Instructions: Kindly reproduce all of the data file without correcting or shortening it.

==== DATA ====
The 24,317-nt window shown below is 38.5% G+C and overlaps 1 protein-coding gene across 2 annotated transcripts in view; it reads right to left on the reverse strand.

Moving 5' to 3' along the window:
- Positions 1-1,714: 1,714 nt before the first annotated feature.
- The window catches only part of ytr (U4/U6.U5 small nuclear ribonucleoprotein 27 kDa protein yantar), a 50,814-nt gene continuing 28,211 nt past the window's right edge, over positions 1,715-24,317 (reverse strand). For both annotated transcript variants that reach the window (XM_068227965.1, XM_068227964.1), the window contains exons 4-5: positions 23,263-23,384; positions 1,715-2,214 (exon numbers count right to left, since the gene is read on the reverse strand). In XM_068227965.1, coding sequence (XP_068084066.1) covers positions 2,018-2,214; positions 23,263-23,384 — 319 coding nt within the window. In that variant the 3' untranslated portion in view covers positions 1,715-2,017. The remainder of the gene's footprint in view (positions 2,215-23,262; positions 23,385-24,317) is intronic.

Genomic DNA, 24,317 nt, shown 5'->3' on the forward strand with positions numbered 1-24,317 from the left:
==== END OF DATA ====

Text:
The 24,317-nt window shown below is 38.5% G+C and overlaps 1 protein-coding gene across 2 annotated transcripts in view; it reads right to left on the reverse strand.

Moving 5' to 3' along the window:
- Positions 1-1,714: 1,714 nt before the first annotated feature.
- The window catches only part of ytr (U4/U6.U5 small nuclear ribonucleoprotein 27 kDa protein yantar), a 50,814-nt gene continuing 28,211 nt past the window's right edge, over positions 1,715-24,317 (reverse strand). For both annotated transcript variants that reach the window (XM_068227965.1, XM_068227964.1), the window contains exons 4-5: positions 23,263-23,384; positions 1,715-2,214 (exon numbers count right to left, since the gene is read on the reverse strand). In XM_068227965.1, coding sequence (XP_068084066.1) covers positions 2,018-2,214; positions 23,263-23,384 — 319 coding nt within the window. In that variant the 3' untranslated portion in view covers positions 1,715-2,017. The remainder of the gene's footprint in view (positions 2,215-23,262; positions 23,385-24,317) is intronic.

Genomic DNA, 24,317 nt, shown 5'->3' on the forward strand with positions numbered 1-24,317 from the left: